Mark Schubert wasn’t out of swimming for long after his ‘retirement’ from Mission Viejo, which officially took effect last week.
On Friday, Saddleback El Toro Swim Team (SET) in Southern California has announced a new partnership with Schubert to lead a new elite swim training group. The team will sit within the structure of the SET program, but will have its own branding and be separate from the SET age group development program. The new elite training group will be a tryout based program, and athletes will be ‘evaluated based on ability’ for acceptance into the program.
Two-time water polo Olympian, and two-time swimming Olympic gold medalist, Brad Schumacher, director of SET Aquatics, said: “Tim Teeter, SET Swim Executive Director, was hired to take SET Swim to the next level. The foundation, strategic planning, and vision has created to hire the best in the industry.
“Mark Schubert is recognized nationally, and to work directly on the development of an elite environment is directly in line with our 5 year strategic plan. Our mission is to provide the resources necessary for elite athletes to reach the next level, and Mark is a foundational piece of our strategic plan.
“We are excited to have Coach Schubert join the SET family, he will be an intergral part of continuing our growth and development.”
Schubert announced his retirement from Mission Viejo, where in his current stint he has coached for 5 years, in September, as the club was preparing to hire a new executive director to oversee all of their programs. After originally planning to stay until the end of the year, he wound up leaving deck last week instead, the same week as diving coach Michele Mitchel was hired to fill that executive director role.
“I am very excited to have been given the opportunity by Olympian Bradley Schumacher and coach Tim Teeter to develop an Elite Training Group,” Schubert said. “The purpose of the group will be to develop Junior and Senior National swimmers who aspire to compete at the highest collegiate and international competitions. This will be the cream of the crop!”
In late August it was announced that Schubert was resigning from his position on the American Swimming Coaches Association (ASCA) Board of Directors one year early, citing “personal reasons.”
The group will train out of El Toro High School, which has an outdoor 50 meter pool. El Toro High School is less than 5 miles from the Marguerite Aquatic Center where Mission Viejo trains, meaning that it wouldn’t be much of a trip for any of Schubert’s former Mission Viejo swimmers to join his training group.
During his first stint in Mission Viejo, Schubert coached a small army of Olympians that included Shirley Babashoff, Brian Goodell, Mike O’Brien, Sippy Woodhead and Dara Torres, winning 44 national team titles and multiple ASCA Coach of the Year awards.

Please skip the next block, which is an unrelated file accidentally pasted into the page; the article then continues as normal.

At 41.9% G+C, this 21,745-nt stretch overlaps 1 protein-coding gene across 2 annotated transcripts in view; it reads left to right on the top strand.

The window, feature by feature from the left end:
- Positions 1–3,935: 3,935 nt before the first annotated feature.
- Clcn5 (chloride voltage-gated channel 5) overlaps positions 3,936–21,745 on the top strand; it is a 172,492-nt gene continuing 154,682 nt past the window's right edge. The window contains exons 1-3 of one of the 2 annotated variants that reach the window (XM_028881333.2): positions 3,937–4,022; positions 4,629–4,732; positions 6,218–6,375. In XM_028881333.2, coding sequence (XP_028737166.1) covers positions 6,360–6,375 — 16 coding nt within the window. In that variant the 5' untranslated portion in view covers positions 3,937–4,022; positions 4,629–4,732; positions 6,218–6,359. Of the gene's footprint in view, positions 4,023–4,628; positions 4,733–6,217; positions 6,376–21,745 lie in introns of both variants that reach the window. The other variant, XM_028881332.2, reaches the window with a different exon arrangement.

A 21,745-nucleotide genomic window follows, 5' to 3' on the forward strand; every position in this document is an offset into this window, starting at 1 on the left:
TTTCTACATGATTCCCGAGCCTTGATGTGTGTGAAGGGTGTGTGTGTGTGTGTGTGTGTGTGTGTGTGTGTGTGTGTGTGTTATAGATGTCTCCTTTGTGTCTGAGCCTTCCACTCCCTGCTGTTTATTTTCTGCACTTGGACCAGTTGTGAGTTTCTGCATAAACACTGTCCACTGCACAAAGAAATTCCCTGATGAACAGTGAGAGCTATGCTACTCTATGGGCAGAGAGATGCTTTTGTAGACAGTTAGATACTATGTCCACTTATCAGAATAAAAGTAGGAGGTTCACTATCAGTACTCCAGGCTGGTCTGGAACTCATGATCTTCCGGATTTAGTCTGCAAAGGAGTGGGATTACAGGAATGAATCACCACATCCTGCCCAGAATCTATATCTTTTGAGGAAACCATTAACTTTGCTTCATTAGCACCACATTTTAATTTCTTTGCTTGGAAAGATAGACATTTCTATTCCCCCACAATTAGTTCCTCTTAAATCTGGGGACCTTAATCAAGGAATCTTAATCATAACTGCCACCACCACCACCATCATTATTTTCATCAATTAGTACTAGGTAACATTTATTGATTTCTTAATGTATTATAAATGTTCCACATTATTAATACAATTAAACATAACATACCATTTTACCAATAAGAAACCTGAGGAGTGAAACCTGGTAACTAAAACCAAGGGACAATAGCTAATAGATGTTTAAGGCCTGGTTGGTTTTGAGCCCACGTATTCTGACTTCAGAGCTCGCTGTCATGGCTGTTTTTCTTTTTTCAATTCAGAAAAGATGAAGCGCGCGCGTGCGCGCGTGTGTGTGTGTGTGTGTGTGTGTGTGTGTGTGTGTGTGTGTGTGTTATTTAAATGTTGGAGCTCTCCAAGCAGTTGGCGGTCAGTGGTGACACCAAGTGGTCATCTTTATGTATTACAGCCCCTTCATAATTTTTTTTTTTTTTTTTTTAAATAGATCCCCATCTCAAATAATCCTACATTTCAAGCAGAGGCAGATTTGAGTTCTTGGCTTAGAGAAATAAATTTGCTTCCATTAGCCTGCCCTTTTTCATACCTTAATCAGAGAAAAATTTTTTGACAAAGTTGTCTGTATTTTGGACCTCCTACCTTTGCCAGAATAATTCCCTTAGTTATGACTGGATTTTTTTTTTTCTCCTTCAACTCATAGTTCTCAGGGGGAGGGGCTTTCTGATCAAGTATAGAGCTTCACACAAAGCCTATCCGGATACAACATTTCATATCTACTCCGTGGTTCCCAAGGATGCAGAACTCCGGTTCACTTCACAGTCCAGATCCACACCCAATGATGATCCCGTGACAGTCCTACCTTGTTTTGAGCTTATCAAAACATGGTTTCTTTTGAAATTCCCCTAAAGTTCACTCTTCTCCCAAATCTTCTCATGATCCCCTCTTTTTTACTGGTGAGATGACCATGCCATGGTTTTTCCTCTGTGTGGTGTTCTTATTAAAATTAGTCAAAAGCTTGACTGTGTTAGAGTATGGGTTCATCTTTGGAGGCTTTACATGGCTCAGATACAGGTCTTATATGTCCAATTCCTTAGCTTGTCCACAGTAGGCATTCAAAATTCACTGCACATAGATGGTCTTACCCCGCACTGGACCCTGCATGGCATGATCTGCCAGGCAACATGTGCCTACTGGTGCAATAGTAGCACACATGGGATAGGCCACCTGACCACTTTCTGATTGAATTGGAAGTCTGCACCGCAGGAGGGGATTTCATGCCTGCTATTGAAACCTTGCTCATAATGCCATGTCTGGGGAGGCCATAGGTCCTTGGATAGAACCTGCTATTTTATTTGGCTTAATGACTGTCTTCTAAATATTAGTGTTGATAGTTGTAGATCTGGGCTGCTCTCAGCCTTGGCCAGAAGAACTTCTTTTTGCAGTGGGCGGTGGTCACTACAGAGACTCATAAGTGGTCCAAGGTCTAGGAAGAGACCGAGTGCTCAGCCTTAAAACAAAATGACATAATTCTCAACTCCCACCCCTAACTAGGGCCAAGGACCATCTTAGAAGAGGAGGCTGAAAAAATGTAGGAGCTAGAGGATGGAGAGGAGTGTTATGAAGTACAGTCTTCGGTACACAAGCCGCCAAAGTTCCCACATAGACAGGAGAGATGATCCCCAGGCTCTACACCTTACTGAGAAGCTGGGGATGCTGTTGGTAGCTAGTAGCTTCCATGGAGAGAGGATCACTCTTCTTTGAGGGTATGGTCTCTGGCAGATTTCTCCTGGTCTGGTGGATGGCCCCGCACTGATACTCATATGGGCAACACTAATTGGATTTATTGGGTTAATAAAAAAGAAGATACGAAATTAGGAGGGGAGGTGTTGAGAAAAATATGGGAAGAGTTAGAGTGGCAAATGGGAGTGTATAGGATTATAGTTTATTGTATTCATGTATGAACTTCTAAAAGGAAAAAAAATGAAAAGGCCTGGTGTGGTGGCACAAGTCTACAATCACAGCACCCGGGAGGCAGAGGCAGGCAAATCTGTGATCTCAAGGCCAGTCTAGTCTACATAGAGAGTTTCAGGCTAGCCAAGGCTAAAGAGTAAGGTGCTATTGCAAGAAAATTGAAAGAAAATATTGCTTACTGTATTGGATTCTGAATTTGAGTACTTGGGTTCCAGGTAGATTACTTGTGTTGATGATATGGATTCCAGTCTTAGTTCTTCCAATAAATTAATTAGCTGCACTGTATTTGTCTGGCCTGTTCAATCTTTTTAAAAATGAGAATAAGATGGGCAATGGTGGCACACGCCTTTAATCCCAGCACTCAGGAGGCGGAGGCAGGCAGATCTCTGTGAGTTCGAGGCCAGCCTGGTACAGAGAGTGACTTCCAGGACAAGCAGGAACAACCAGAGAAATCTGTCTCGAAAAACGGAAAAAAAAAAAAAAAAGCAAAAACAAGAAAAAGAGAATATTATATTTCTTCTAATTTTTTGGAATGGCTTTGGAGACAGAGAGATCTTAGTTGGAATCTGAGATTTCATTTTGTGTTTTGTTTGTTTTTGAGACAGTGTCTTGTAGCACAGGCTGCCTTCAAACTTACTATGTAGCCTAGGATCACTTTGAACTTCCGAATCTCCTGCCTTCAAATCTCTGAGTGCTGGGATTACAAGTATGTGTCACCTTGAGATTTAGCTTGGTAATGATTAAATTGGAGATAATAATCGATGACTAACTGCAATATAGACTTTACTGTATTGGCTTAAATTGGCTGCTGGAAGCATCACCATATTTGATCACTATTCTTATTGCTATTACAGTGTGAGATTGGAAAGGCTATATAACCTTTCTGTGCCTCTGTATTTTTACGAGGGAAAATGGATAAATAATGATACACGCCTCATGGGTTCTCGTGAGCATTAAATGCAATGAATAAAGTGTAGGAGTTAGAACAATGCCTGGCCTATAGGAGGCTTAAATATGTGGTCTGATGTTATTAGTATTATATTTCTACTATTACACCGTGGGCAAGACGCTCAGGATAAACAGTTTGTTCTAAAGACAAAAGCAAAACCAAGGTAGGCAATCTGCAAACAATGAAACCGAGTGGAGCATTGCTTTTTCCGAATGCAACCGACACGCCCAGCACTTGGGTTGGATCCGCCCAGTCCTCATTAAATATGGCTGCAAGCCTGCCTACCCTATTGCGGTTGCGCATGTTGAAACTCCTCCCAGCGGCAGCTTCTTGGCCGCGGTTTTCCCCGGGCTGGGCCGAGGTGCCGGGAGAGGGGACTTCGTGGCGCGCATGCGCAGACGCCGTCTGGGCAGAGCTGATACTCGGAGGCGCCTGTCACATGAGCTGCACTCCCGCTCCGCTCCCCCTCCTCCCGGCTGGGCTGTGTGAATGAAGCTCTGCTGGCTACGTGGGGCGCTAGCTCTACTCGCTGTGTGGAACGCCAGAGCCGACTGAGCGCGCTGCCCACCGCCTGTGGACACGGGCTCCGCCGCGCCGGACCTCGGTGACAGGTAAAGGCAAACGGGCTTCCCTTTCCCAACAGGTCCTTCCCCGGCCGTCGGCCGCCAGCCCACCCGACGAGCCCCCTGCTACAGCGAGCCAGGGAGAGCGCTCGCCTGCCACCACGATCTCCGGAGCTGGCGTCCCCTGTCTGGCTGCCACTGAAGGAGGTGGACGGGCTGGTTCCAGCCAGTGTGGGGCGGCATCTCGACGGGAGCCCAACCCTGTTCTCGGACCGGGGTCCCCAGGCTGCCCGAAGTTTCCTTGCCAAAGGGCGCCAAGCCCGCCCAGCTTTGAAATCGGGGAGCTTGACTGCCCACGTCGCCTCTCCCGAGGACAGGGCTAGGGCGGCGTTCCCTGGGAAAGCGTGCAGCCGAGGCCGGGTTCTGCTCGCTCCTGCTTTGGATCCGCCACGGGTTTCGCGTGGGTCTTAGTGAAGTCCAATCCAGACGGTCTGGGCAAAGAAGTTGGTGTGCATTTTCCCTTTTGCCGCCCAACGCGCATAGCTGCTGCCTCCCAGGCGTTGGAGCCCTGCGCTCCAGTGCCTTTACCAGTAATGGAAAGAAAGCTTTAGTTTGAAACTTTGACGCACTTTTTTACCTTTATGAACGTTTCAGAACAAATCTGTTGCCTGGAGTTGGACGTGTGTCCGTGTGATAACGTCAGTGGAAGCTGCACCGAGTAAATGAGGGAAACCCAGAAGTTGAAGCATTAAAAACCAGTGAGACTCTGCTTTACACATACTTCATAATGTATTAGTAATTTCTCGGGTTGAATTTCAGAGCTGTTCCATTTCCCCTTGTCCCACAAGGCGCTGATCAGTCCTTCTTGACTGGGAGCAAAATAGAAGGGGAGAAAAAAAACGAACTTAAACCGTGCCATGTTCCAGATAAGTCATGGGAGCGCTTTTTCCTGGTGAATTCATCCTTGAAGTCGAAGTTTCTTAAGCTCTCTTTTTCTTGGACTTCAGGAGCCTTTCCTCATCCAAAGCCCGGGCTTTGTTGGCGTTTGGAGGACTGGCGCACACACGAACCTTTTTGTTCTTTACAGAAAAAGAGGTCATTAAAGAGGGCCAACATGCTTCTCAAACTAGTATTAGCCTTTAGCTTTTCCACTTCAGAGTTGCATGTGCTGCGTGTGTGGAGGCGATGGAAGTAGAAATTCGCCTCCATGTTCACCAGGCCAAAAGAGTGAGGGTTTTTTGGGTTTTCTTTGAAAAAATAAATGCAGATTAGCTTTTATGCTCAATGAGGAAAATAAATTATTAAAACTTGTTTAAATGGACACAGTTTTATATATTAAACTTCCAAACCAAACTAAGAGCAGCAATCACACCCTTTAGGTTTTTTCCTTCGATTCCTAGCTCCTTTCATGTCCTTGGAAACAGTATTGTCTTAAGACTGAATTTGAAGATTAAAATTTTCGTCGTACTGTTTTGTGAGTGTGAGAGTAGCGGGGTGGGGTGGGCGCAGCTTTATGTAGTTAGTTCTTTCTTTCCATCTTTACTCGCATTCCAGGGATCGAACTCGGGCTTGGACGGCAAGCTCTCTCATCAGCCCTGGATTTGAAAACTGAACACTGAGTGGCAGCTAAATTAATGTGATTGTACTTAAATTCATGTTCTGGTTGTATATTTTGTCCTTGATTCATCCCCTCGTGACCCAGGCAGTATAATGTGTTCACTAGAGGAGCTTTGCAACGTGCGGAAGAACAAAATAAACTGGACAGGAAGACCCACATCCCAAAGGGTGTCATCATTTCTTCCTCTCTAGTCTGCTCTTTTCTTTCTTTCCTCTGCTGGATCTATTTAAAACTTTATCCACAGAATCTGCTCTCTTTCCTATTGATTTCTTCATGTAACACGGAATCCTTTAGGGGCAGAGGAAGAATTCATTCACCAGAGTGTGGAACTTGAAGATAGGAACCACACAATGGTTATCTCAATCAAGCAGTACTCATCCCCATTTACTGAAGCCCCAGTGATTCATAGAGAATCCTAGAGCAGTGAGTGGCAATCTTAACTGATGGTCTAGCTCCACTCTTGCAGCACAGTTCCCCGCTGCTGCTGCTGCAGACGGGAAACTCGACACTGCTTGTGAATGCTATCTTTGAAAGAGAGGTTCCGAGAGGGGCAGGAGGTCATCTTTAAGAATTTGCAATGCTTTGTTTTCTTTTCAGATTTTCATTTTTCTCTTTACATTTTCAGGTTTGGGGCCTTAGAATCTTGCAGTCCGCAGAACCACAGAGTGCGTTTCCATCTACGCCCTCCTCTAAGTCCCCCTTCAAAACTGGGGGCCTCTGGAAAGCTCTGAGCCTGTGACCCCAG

He then moved to the Mission Bay Makos Swim Team in Florida for a few years before jumping into collegiate coaching, leading the University of Texas women to a pair of NCAA team titles in 1990 and 1991. He followed up by coaching the University of Southern California women to their first-ever national title in 1997.
During Schubert’s career, his swimmers won 49 individual NCAA titles to go along with a trio of team titles.
At the Olympics, Schubert was first named an assistant coach of the combined men’s and women’s teams in 1980, and after serving as an assistant at the next two Games, he was named the head women’s coach in 1992 after his back-to-back NCAA titles in Austin. He was again an assistant in 1996 before being named head men’s coach in 2000 and head women’s coach in 2004.
Along with the swimmers he coached to the Olympics while at Mission Viejo, Schubert also led names such as Brad Bridgewater, Janet Evans, Lindsay Benko, Lenny Krayzelburg, Klete Keller, Erik Vendt, Jessica Hardy, Larsen Jensen, Ous Mellouli and Kaitlin Sandeno to the Games.
In total, Schubert’s athletes have won at least 20 Olympic medals (including 12 gold medals), broken at least 21 World Records, and broken at least 97 American Records.
After leaving USC in 2006 to take over as National Team Director, Schubert took a paid leave of absence from the role in September 2010 before ultimately being terminated from the position.
Schubert and USA Swimming signed a nondisclosure agreement as part of the settlement. According to a report from the OC Register in 2018, the late Chuck Wielgus, former USA Swimming CEO, said in a deposition that Schubert was terminated for “erratic behavior,” particularly at the 2010 Pan Pacific Championship in Irvine.
Schubert went on to become the CEO and head coach at Golden West Swim Club in California before landing at Mission Viejo again five years ago.
While at Golden West Swim Club Schubert got into a legal scuffle after a former Golden West coach, Dia Rianda, sued him for wrongful termination, saying she was fired after she complained to USA Swimming about inappropriate behavior by a different coach, Bill Jewell. Jewell was eventually banned by USA Swimming for three years, and the suit between Rianda and Schubert was settled out of court.
In 2016, Schubert succeeded longtime Nadadore head coach Bill Rose, who announced his retirement earlier that year. The club is currently interviewing to hire an executive director to oversee all of their programs, including swimming, diving and water polo.
Some of the prominent swimmers who have represented Mission Viejo in recent years include 2020 U.S. Olympians Michael Brinegar, Zach Apple, Haley Anderson and Annie Lazor, along with 2021-22 U.S. National Teamers Will Gallant and David Heron, though in some of those cases, the representation did not reflect the athletes’ regular training sites. Schubert also trained a number of Chinese swimmers while he was the head coach at Mission Viejo.
Brad Schumacher is the president of Kap7, a SwimSwam partner.